NS 543/SC 543 Concepts in Physics IV: Electrostatics, Magnetostatics & DC Circuits

Physics content: Electric charge, electric and magnetic fields, and DC circuits.

Philosophy and History of Physics: History of electricity and magnetism.

Physics Education Research: Misconceptions about electricity and magnetism with applications to curriculum development.

Course Schedule (.pdf)

Course Link

NS 543 Concepts in Physics IV:
Electrostatics, Magnetostatics, and DC Circuits

In-Class: Session 1: Charge, Conductors and Insulators, Induced Charge, Coulomb’s Law

Sections from Cutnell & Johnson: 18.1 – 18.5

Online: Session 2: Electric Field, Charge on Conductors

Sections from Cutnell & Johnson: 18.6 – 18.11
Web assignment 1

Reading Assignment for Online discussion:

  • Excerpt from I.B. Cohen’s Benjamin Franklin’s Experiments (1941). Chapter Two: Electricity Before Franklin. Read Sections 1 and 2, pp. 21 – 47.

In-Class: Session 3: Electric Potential Energy and Electric Potential.

Sections from Cutnell & Johnson: 19.1 – 19.4
Laboratory Experiment: Electric Fields and Potentials
Philosophy/History/Education Research: Overview of the history of electricity.

Online: Session 4: Connecting Potential and Field; Capacitors and Dielectrics

Sections from Cutnell & Johnson: 19.5
Home Laboratory Experiment: Construct a Leyden Jar following Ben Franklin as my Lab Partner: Section I (pp 20-22). Build the drink cup Leyden jar or an equivalent.
Web assignment 2

Reading Assignment for Online discussion:

  • Ben Franklin as my Lab Partner, by Robert A. Morse. Read Part III. Experiments and theory of the Leyden jar. Read Franklin’s theory and try some experiments.

  • Du Fay, T.S. (1733 – 1734). Philosophical Transactions (1683-1775), 38, 258-266.

  • Gray, S. (1720 – 1721). Philosophical Transactions (1683-1775), 31, 104-107.

In-Class: Session 5: Current, Batteries, Resistance, Ohm’s Law, Circuits

Sections from Cutnell & Johnson: 20.1 – 20.7
Laboratory Experiment: Ohm’s Law
Philosophy/History/Education Research: Franklin’s electricity theory and experiments, Part I. Compare Leyden jars.

Online: Session 6: Kirchhoff’s Rules, RC Circuits, ammeters and voltmeters

Sections from Cutnell & Johnson: 20.8 – 20.11. 20.13 – 20.14
Web assignment 3

Reading Assignments for Online discussion:

  • The Electrical Writings of Benjamin Franklin  collected by Robert A. Morse. Sections 1 through 18 (pp. 36 – 43) and Sections 33 – 36 (pp. 51 – 53). (N.B.: Not Ben Franklin as my Lab Partner Part III). http://www.tufts.edu/as/wright_center/personal_pages/bob_m/

  • Chapter 2 from Structure of Scientific Revolutions by Thomas Kuhn.

In-Class: Session 7: Franklin’s theory, Midterm Exam

Philosophy/History/Education Research: Franklin’s electricity theory and experiments, Part II.
Midterm Exam

Online: Session 8: Magnetic Fields

Sections from Cutnell & Johnson: 21.1, 21.7
Web assignment 4
Home Laboratory Experiment: Begin building electrostatic generators following Ben Franklin as my Lab Partner: Section I.

Reading assignments for Online discussion:

  • McDermott, L. and Shaffer, P. (1992). Research as a guide for curriculum development: An example from introductory electricity.  Part I: Investigation of student understanding. American Journal of Physics, 60, 994-1003.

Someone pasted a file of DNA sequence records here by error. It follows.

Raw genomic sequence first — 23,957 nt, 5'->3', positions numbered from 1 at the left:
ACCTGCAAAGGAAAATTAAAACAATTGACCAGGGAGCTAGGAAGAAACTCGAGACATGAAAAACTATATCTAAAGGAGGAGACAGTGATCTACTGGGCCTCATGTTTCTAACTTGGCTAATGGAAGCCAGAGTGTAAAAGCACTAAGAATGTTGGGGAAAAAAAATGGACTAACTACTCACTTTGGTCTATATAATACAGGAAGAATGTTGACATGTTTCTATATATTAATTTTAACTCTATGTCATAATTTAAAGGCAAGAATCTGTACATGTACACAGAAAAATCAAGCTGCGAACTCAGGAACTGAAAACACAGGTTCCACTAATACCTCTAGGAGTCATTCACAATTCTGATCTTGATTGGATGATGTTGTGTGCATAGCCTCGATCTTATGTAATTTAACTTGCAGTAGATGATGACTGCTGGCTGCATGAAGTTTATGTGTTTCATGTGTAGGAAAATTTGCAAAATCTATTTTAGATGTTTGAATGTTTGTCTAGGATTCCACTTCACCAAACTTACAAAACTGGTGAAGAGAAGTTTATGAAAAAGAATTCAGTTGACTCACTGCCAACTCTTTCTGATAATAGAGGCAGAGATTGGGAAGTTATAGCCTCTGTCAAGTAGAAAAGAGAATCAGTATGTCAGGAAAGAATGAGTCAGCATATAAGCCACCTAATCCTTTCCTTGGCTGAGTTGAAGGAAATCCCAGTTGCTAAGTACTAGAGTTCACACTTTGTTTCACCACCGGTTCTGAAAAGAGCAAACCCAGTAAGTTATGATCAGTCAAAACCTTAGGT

• Shaffer, P. and McDermott, L. (1992). Research as a guide for curriculum development: An example from introductory electricity. Part II: Design of instructional strategies.  American Journal of Physics, 60, 1003-1013. 

In-Class: Session 9: The magnetic force on charged particles and wires

Sections from Cutnell & Johnson: 21.2, 21.4

Online: Session 10: Magnetic fields produced by currents

Sections from Cutnell & Johnson: 21.5 – 21.6
Web assignment 5

Reading assignments for Online discussion:

  • Cohen, R., Eylon, B., Ganiel, U. (1983). Potential difference and current in simple electric circuits: A study of students’ concepts. American Journal of Physics, 51, 407-412.

  • Heller, P.M. and Finley, F.N. (1992). Variable Uses of Alternative Conceptions: A Case Study in Current Electricity. Journal of Research in Science Teaching, 29, 259-275.

In-Class: Session 11: Forces on wires, torques on wire loops; Magnetic materials

Sections from Cutnell & Johnson: 21.8 – 21.10
Take home exam handed out
Electrostatic generators due.
Laboratory Experiment: Charge-to-mass ratio of the electron

Online: Session 12: Magnetic materials

Sections from Cutnell & Johnson: 21.8 – 21.10
Web assignment 6

In-Class: Session 13: Wrap-up

Post-test
Project presentations
Take home exam due

Bibliography

Selections from primary sources

Morse,R. A. (2004). A Comprehensive Collection of Franklin’s Electrical Works: The Electrical Writings of Benjamin Franklin. http://www.tufts.edu/as/wright_center/old_items/misc/index_old.html
Specifically, refer to Letter III to Peter Collinson (1747) and to Additional Papers for Peter Collinson, Opinions and Conjectures (1750).

 Selections from secondary sources

Cohen, I.B. (1941). Benjamin Franklin’s Experiments. Cambridge: Harvard University Press.

Selections from Physics Education Research Literature

McDermott, L. and Shaffer, P. (1992). Research as a guide for curriculum development: An example from introductory electricity.  Part I: Investigation of student understanding. American Journal of Physics, 60, 994-1003.

Shaffer, P. and McDermott, L. (1992). Research as a guide for curriculum development: An example from introductory electricity. Part II: Design of instructional strategies.  American Journal of Physics, 60, 1003-1013.

Cohen, R., Eylon, B., Ganiel, U. (1983). Potential difference and current in simple electric circuits: A study of students’ concepts. American Journal of Physics, 51, 407-412.

Heller, P.M. and Finley, F.N. (1992). Variable Uses of Alternative Conceptions: A Case Study in Current Electricity. Journal of Research in Science Teaching, 29, 259-275.